speaks of him with reverence, as his blood, his partner in crime and business.
Every day we inspire each other to go beyond what anybody else has ever done. We get frustrated when we feel like we’re stuck in the same spot. People are saying we’re doing well and I see that but we need to do more than well. We’re trying to create something that’s never been done in the industry.
As an individual, you need to create the spaces you want to exist in if the world
you currently inhabit is exclusive. We’ve seen students protest about inaccessible education,
women reclaiming their bodies and galvanize against rape issues.
Growing up watching black actors he admired, he soon realized how some were exploited and died poor. Pallance is now heart set on changing the inequalities within the television industry.
Together with Sdumo Mtshali and Ntokozo Buthelezi, they started a production company to challenge industry issues and support talent. The production company seeks to Educate actors about their rights and royalties. It’ll serve to prioritize the creative process, end racial equality, bring about unity so that the crew and the writing department isolated from the actors and the production team isn’t too divided from the story. To create an environment where the entire team fully understands the vision behind the story.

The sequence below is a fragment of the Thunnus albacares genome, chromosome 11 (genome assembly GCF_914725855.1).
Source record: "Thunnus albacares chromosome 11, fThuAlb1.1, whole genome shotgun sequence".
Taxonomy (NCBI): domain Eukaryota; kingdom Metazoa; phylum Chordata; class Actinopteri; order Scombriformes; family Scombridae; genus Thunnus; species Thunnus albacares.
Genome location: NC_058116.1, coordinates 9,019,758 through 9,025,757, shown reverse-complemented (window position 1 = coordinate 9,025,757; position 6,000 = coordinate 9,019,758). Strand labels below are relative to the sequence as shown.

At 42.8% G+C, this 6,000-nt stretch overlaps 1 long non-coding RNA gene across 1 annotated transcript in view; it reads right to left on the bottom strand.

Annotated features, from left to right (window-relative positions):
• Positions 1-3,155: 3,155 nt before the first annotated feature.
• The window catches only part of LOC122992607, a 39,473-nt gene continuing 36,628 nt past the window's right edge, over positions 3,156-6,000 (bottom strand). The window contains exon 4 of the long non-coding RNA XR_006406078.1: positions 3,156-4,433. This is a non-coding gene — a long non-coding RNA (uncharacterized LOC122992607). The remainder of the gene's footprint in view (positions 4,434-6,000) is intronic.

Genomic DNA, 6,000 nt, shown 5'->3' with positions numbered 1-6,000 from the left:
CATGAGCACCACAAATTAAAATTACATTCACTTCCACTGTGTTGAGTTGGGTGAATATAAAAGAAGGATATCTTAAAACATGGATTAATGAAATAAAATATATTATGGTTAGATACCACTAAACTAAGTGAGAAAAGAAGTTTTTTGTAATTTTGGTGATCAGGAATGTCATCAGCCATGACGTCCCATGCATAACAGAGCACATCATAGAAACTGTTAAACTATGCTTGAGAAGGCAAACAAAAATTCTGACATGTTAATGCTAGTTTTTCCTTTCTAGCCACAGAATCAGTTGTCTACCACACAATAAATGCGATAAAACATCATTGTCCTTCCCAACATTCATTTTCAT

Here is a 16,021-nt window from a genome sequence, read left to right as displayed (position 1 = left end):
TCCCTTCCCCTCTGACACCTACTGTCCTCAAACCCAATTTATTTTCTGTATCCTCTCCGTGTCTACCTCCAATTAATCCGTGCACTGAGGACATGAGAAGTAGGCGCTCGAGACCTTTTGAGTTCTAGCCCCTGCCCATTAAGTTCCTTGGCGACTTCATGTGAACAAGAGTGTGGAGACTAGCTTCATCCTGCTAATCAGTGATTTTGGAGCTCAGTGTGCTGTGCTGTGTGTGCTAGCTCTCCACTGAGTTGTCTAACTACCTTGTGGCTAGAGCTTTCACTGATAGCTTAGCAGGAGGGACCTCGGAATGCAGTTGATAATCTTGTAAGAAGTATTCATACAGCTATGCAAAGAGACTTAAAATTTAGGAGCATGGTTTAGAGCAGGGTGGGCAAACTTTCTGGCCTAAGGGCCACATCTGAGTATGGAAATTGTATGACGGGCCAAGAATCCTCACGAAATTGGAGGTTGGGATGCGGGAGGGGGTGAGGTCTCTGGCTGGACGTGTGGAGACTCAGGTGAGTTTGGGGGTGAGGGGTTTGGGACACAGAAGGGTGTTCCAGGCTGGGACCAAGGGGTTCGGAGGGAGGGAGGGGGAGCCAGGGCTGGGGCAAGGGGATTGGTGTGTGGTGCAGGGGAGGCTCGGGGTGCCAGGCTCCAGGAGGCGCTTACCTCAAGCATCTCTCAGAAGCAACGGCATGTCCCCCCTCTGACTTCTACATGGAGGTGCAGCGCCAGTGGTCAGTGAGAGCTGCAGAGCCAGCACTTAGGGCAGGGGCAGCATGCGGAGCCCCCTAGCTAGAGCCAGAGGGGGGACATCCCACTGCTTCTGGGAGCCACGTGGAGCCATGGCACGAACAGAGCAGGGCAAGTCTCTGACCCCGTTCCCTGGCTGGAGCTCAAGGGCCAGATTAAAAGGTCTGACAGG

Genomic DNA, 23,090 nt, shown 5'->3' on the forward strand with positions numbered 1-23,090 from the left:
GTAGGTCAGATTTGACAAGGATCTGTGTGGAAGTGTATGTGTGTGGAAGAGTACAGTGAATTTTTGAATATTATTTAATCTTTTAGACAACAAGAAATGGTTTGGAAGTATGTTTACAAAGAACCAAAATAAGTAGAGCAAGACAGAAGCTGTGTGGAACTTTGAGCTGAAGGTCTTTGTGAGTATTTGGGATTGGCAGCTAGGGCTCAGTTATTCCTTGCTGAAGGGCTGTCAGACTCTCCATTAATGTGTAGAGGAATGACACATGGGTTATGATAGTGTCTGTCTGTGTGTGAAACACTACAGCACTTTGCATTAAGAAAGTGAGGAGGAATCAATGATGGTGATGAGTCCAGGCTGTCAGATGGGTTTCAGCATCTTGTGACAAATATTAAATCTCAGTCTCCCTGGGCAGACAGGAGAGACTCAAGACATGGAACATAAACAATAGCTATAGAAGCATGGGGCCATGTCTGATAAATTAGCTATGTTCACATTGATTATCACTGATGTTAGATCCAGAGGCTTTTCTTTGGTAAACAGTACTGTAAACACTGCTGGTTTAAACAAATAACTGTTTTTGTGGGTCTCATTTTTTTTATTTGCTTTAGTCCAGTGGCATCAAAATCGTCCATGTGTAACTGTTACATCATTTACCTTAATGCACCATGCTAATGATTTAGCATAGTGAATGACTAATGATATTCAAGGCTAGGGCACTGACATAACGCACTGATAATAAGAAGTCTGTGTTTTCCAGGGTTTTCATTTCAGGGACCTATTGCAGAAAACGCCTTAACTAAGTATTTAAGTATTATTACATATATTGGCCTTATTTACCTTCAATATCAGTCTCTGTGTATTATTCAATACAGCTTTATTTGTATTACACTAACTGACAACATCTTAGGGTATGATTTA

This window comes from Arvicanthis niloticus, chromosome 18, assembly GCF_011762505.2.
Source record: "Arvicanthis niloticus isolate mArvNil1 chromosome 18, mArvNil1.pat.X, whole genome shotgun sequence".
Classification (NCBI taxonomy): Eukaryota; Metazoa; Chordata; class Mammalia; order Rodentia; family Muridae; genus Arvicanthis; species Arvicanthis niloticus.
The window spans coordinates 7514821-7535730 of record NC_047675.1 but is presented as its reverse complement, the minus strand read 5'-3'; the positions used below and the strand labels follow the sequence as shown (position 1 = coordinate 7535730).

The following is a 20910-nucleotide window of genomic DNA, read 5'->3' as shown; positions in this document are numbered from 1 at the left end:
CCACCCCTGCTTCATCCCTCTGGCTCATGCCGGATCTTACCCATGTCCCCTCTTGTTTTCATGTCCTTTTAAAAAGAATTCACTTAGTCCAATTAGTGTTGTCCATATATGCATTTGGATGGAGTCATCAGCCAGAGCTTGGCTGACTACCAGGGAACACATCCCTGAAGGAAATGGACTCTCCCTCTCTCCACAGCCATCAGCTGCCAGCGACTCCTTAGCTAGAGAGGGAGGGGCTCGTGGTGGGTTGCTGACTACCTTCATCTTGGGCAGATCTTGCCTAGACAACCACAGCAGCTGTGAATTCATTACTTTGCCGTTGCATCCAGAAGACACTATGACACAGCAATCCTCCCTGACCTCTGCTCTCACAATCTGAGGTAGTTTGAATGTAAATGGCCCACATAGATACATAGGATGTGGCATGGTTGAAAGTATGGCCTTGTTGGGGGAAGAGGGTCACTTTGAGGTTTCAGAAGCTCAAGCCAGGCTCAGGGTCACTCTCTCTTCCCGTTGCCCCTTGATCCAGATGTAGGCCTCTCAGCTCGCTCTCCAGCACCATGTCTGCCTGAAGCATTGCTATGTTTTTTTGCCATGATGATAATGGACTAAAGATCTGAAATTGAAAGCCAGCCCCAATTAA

The motivation behind this is Black Ownership.” He says. This initiative reminds me of a quote by Frans Fanon: “What matters is not to know the world, but to change it”
This is how Dladla is rewriting the industry, seeking to empower the Black Actor into
realizing his/her power and the importance of his/her story. He encourages unity and independence, hence venturing into owning a Production Company.
Each generation has it’s struggle and ours is to rid our industries of the post-colonial trauma, the Black inferiority complex. Black Ownership is the solution, we need to own our narrative.
Contrary to owning ones story, Dladla doesn’t want his life documented in a film as yet.
“If I die today, do not make a movie about me!” There I was waiting for a –I’m joking man. But he wasn’t. We’ve been in conversation for about 30mins and this is the first time I encounter his weakness.
His voice is a mixture of somber undertones, a vulnerability so rife in scent you could smell the modest analysis he makes of his achievements at it makes me gag.